Modeling is a key concept that must be used by teachers to help students get started on their mind maps. Cramer describes much of learning as being based on modeling, or imitation. Early writers will almost always imitate the teacher. It is important for teachers’ models to be specific and in great detail so the children understand the concept and can hopefully later move away from complete imitation and construct their own ideas (Cramer, 263).
    After completing the lesson, the students should have completed the objectives. The teacher should make sure the students would be able to individually construct a mind map on their own and be able to use mind maps when trying to come up with a topic to write about. Another goal that the teacher should try to accomplish with mind maps would be to have the students use their mind maps across the curriculum. The teacher should also ask himself or herself if the students would be able to write with organization by using their mind maps.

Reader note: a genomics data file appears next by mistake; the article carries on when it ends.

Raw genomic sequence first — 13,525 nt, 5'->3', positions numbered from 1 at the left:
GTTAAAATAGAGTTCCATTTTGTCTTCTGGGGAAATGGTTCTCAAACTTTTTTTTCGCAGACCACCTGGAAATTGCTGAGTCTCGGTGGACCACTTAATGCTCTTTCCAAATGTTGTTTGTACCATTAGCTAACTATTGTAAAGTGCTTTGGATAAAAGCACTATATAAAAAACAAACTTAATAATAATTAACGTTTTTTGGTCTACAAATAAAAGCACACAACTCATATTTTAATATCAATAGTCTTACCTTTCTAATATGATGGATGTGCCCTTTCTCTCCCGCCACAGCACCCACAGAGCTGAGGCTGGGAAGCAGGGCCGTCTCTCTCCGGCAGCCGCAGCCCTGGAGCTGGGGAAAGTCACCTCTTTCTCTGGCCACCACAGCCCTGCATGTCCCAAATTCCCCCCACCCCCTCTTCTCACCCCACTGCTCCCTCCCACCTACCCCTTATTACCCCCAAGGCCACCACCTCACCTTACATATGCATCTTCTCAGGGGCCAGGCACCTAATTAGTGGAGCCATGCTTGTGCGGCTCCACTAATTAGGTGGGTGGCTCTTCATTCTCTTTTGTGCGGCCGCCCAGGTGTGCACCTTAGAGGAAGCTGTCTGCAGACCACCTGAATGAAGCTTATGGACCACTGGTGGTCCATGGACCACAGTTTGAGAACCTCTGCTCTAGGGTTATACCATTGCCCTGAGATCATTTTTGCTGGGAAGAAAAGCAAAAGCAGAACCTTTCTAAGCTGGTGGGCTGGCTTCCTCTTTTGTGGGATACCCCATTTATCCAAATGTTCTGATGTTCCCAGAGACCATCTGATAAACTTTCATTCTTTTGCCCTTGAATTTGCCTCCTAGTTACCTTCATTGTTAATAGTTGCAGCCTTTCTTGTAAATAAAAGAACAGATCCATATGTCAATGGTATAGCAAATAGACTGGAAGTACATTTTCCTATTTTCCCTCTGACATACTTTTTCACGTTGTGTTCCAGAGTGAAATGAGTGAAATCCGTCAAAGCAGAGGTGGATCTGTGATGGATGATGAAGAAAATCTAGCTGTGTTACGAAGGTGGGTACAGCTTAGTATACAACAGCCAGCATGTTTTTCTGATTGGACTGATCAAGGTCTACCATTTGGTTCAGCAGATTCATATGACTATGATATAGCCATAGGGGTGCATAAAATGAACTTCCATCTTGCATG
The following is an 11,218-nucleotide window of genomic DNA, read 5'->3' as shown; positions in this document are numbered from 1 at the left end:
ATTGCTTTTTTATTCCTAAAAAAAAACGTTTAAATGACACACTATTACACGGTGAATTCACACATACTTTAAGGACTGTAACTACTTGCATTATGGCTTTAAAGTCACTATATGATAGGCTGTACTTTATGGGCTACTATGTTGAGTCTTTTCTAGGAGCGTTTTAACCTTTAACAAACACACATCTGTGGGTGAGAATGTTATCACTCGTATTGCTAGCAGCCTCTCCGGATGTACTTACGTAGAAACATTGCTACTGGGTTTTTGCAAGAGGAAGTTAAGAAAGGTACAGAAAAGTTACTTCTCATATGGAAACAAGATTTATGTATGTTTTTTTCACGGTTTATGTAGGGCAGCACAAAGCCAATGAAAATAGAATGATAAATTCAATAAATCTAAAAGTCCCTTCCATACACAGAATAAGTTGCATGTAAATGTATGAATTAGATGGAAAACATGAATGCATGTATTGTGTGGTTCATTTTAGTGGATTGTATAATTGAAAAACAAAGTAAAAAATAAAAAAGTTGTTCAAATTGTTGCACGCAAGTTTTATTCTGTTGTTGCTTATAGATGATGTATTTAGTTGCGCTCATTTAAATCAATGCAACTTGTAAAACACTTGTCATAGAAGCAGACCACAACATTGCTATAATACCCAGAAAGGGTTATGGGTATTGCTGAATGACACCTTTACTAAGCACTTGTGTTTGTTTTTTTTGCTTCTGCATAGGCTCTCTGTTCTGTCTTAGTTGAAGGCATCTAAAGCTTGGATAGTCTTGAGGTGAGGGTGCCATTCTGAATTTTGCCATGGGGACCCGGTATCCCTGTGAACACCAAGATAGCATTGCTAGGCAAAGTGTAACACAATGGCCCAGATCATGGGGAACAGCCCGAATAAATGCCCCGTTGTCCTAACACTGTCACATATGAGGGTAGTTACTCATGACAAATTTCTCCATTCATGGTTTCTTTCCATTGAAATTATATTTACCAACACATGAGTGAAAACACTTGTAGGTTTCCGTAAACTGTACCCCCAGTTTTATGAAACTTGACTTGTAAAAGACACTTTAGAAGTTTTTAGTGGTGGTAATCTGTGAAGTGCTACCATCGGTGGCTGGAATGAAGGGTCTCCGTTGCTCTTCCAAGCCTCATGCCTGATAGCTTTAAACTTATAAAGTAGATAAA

The child’s writing is a reflection of the mind maps. In terms of the mind map, the map on paper should appear as having a central idea in the middle of the paper. From the central idea, the teacher should see arms or branches to sub-ideas or headings. The children who really have learned this concept will demonstrate branches from the sub-ideas. The mind map should almost look like a tree with many branches flowing out of a main idea. Also, if the students are using mind maps on their own without direction from the teacher, then it may be clear that the students have grasped the concept of the purpose of mind maps.
    Works Cited
    Cramer, R.L. (2001). Creative power: the nature and nurture of children's writing. New York: Longman
    Harvey, S., & Goudvis, A. (2007). Strategies that work. Portland, ME: Stenhouse.

    (view changes)
    6:27 am
  4. page *Spicing Up Your Verbs A Minilesson edited Title: Spicing Up Your Verbs By: Jessica Breighner and Delicia Burkett Location: reading cor…

    Title: Spicing Up Your Verbs
    By: Jessica Breighner and Delicia Burkett
    Location: reading corner.
    Age of children: 4th grade
    ...
    The students will successfully handle the spice rack.
    COG: The students will demonstrate the ability to substitute colorful verbs for over-used verbs.
    ...
    guided practice.
    The students will listen to each other’s sentences and offer constructive criticism.
    Set-Up:
    Steps for creating the “spicy verbs rack:” Put the “boring” verbs labels on the outside of empty spice jars. Put the “spicy” verbs strips inside the spice jar corresponding with the strips. Arrange the spice jars on the rack so that the labels are visible.
    Context: